Former top pick has remained healthy in 2015 following earlier injury issues
By Mike Rosenbaum
After missing all but 45 games in 2014 with a hamstring injury, Austin Meadows had one thing on his mind heading into this season: stay on the field.
And that's exactly what he did.
In his first fully healthy campaign, the Pirates' No. 2 prospect showed precisely why the organization made him the No. 9 overall pick in the 2013 Draft. Meadows spent a majority of this past season at Class A Advanced Bradenton, where he batted .307/.357/.407 with 33 extra-base hits and 20 stolen bases in 121 games. The performance was impressive by all standards, but even more so for Meadows, who did it as a 20-year-old in the pitcher-friendly Florida State League.
Meadows' success at Bradenton earned him a promotion to Double-A Altoona in early September ahead of the Eastern League playoffs. The 6-foot-3, 200-pound center fielder responded to the challenge about as well as could have been expected, batting .360 (9-for-25) with five extra-base hits in six games for the Curve.
"The pitchers can spot-up real well, and they know what they're doing up there," Meadows said when asked about the differences between the Class A Advanced and Double-A levels. "That was a big adjustment for me, but I feel like I handled it well and was just really excited to be there with those guys."
More importantly, after playing in a combined 93 games over the first two years of his career, Meadows was able to stay healthy this past season and log 127 games between the two stops.
"It was a big year," said MLBPipeline.com's No. 22 overall prospect. "Headed into last offseason, I felt like I really needed to make it a point to go out there this year and stay healthy. I really took care of my body, and that was a big thing I learned about myself this year."
Now in the Arizona Fall League, Meadows is tacking on even more games while manning center field for the Glendale Desert Dogs.
"It means a lot to come out here and work on my game and extend my season -- to get used to [the length of] a big league season," he said. "It was definitely a goal last offseason coming into the year -- to come here and finish the season strong."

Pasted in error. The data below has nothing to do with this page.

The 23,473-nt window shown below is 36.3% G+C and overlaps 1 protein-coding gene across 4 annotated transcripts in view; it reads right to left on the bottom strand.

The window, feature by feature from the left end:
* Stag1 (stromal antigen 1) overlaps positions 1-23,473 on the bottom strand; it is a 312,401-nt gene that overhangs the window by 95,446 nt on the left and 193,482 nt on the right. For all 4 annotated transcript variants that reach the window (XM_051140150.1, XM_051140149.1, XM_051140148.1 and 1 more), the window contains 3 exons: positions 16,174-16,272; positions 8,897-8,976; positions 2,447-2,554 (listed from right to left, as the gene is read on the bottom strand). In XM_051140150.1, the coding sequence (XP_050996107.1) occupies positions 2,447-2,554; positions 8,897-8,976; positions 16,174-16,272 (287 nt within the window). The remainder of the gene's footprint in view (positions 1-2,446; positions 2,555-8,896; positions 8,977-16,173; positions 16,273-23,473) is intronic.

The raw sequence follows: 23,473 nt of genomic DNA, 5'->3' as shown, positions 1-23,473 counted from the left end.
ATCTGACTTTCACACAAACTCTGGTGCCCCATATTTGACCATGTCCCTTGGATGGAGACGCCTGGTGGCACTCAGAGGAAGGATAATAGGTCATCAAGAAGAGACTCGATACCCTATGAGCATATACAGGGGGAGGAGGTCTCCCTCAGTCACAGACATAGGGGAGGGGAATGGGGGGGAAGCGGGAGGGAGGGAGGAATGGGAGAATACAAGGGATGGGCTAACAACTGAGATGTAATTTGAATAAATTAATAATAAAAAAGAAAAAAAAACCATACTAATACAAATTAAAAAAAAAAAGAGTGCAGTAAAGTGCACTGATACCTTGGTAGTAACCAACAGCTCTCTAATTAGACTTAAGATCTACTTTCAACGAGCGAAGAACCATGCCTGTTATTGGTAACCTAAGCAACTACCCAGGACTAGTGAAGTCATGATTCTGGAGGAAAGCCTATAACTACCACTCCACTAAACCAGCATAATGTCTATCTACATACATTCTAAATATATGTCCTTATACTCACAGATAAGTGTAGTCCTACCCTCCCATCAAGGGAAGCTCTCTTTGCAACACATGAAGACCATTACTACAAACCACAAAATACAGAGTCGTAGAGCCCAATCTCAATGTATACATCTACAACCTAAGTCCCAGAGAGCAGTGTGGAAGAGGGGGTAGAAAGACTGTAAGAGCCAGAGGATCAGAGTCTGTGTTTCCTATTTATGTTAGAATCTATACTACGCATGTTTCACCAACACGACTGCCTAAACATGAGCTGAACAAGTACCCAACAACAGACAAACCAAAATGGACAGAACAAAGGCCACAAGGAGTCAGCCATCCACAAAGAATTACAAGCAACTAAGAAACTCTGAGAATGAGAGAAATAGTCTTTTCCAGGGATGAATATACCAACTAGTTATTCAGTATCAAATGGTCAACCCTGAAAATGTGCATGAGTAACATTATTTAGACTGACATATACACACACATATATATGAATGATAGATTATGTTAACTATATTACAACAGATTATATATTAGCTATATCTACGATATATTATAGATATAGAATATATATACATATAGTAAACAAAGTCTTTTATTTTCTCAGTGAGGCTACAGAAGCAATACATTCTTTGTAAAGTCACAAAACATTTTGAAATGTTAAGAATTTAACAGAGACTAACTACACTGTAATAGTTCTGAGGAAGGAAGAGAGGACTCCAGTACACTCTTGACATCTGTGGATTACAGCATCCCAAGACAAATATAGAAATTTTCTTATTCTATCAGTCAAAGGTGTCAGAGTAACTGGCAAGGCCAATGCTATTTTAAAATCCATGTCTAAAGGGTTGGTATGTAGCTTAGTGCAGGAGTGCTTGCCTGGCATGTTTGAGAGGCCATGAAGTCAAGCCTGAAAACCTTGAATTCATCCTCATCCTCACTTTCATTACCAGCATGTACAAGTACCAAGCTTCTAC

While Meadows has struggled so far in the Fall League -- which is understandable given his age and that he's approaching 140 games played this season -- there have been some positive takeaways from his performance, such as how four of his first eight hits went for extra bases.
After hitting for average at every stop in his career, power is the one aspect of Meadows' game that is yet to develop; he's totaled only 17 home runs in 220 career games in the Minor Leagues.
However, Meadows believes it's only a matter of time until some of his hits begin to clear fences. Scouts feel the same way, projecting the left-handed hitter for 55 power (on the 20-to-80 scouting scale) at maturity.
"It's a confidence piece," said Meadows about his power potential. "It's a process; just go out there and play the game, and what comes will definitely come. Patience is key for me, definitely."
Pirates pitchers in the Fall League
• Steven Brault, LHP - The Pirates' No. 26 prospect quietly had a strong campaign between Bradenton and Altoona, going 13-4 with a 2.43 ERA while setting career highs in both starts (28) and innings pitched (155 2/3). The 23-year-old lefty turned in his best start of the Fall League on Wednesday, allowing one hit in three scoreless innings against Surprise.
• Cody Dickson, LHP - Dickson, a fourth-round Draft pick in 2013, has always shown a projectable combination of size and stuff. However, the 23-year-old left-hander's strike-throwing ability hasn't come along as expected, and he's missed fewer bats at each stop while progressing through Pittsburgh's farm system.
• Tyler Eppler, RHP - The 2014 sixth-rounder is using the AFL to make up for lost time after making his season debut in early June and subsequently logging only 71 2/3 innings, most of which came in the Florida State League.
• Trevor Williams, RHP - Acquired from the Marlins, who took him with the No. 44 overall pick in the 2013 Draft, at the outset of the Fall League, Williams ranks as the Pirates' No. 21 prospect after reaching Triple-A for the first time this past season. While the 23-year-old right-hander's mature command of a four-pitch mix could help him emerge as a backend starter at some point next season. It also wouldn't be surprising if Pittsburgh used him out the bullpen after deploying him as a reliever in the Fall League.
Pirates hitters in the Fall League
• Reese McGuire, C - The Pirates' No. 6 prospect has always been held in high regard for his plus defense and leadership skills, both of which have been on display in the Fall League, as he's been tasked with handling a variety of arms from across the Minor Leagues. McGuire's bat might continue to lag behind his glove for the next several years, but his mature approach and excellent bat-to-ball skills suggest that it will eventually catch up.
Mike Rosenbaum is a reporter for MLB.com. Follow him on Twitter at @GoldenSombrero. This story was not subject to the approval of Major League Baseball or its clubs.